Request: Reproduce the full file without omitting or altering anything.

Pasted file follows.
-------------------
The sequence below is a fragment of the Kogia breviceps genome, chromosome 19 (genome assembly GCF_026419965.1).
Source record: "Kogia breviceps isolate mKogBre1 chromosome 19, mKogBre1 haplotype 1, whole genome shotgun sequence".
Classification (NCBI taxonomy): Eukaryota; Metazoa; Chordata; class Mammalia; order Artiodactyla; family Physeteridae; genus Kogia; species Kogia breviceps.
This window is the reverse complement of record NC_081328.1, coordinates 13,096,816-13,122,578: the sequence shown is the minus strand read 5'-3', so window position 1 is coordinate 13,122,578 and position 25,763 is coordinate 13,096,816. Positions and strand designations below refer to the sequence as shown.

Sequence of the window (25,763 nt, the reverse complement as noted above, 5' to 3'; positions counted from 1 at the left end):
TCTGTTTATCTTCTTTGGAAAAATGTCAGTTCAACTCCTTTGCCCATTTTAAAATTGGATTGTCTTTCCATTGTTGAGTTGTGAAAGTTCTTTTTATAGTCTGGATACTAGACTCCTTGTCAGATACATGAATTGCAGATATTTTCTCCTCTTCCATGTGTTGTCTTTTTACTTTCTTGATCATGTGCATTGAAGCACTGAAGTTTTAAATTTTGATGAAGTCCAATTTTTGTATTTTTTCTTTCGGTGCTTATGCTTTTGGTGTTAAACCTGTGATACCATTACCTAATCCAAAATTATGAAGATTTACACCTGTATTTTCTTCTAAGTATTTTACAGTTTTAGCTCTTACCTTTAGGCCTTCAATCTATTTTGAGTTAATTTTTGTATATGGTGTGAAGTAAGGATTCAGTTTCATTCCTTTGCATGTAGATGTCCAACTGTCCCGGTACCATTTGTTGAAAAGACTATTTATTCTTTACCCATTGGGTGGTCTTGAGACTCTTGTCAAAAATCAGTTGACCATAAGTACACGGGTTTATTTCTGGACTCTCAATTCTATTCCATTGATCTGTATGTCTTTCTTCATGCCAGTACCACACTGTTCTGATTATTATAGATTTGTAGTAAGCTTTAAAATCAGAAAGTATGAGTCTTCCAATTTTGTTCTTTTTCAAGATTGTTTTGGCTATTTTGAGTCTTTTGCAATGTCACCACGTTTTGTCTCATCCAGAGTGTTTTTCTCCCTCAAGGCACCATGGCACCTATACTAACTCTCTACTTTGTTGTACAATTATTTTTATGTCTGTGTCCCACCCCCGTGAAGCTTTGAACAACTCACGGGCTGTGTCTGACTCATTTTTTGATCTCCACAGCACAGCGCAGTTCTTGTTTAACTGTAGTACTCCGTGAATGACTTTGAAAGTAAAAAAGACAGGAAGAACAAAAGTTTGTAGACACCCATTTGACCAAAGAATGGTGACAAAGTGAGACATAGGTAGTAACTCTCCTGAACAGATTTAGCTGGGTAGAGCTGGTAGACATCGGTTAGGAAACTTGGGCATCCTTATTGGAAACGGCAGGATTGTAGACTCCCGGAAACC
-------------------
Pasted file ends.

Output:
The sequence below is a fragment of the Kogia breviceps genome, chromosome 19 (genome assembly GCF_026419965.1).
Source record: "Kogia breviceps isolate mKogBre1 chromosome 19, mKogBre1 haplotype 1, whole genome shotgun sequence".
Classification (NCBI taxonomy): Eukaryota; Metazoa; Chordata; class Mammalia; order Artiodactyla; family Physeteridae; genus Kogia; species Kogia breviceps.
This window is the reverse complement of record NC_081328.1, coordinates 13,096,816-13,122,578: the sequence shown is the minus strand read 5'-3', so window position 1 is coordinate 13,122,578 and position 25,763 is coordinate 13,096,816. Positions and strand designations below refer to the sequence as shown.

Sequence of the window (25,763 nt, the reverse complement as noted above, 5' to 3'; positions counted from 1 at the left end):
TCTGTTTATCTTCTTTGGAAAAATGTCAGTTCAACTCCTTTGCCCATTTTAAAATTGGATTGTCTTTCCATTGTTGAGTTGTGAAAGTTCTTTTTATAGTCTGGATACTAGACTCCTTGTCAGATACATGAATTGCAGATATTTTCTCCTCTTCCATGTGTTGTCTTTTTACTTTCTTGATCATGTGCATTGAAGCACTGAAGTTTTAAATTTTGATGAAGTCCAATTTTTGTATTTTTTCTTTCGGTGCTTATGCTTTTGGTGTTAAACCTGTGATACCATTACCTAATCCAAAATTATGAAGATTTACACCTGTATTTTCTTCTAAGTATTTTACAGTTTTAGCTCTTACCTTTAGGCCTTCAATCTATTTTGAGTTAATTTTTGTATATGGTGTGAAGTAAGGATTCAGTTTCATTCCTTTGCATGTAGATGTCCAACTGTCCCGGTACCATTTGTTGAAAAGACTATTTATTCTTTACCCATTGGGTGGTCTTGAGACTCTTGTCAAAAATCAGTTGACCATAAGTACACGGGTTTATTTCTGGACTCTCAATTCTATTCCATTGATCTGTATGTCTTTCTTCATGCCAGTACCACACTGTTCTGATTATTATAGATTTGTAGTAAGCTTTAAAATCAGAAAGTATGAGTCTTCCAATTTTGTTCTTTTTCAAGATTGTTTTGGCTATTTTGAGTCTTTTGCAATGTCACCACGTTTTGTCTCATCCAGAGTGTTTTTCTCCCTCAAGGCACCATGGCACCTATACTAACTCTCTACTTTGTTGTACAATTATTTTTATGTCTGTGTCCCACCCCCGTGAAGCTTTGAACAACTCACGGGCTGTGTCTGACTCATTTTTTGATCTCCACAGCACAGCGCAGTTCTTGTTTAACTGTAGTACTCCGTGAATGACTTTGAAAGTAAAAAAGACAGGAAGAACAAAAGTTTGTAGACACCCATTTGACCAAAGAATGGTGACAAAGTGAGACATAGGTAGTAACTCTCCTGAACAGATTTAGCTGGGTAGAGCTGGTAGACATCGGTTAGGAAACTTGGGCATCCTTATTGGAAACGGCAGGATTGTAGACTCCCGGAAACC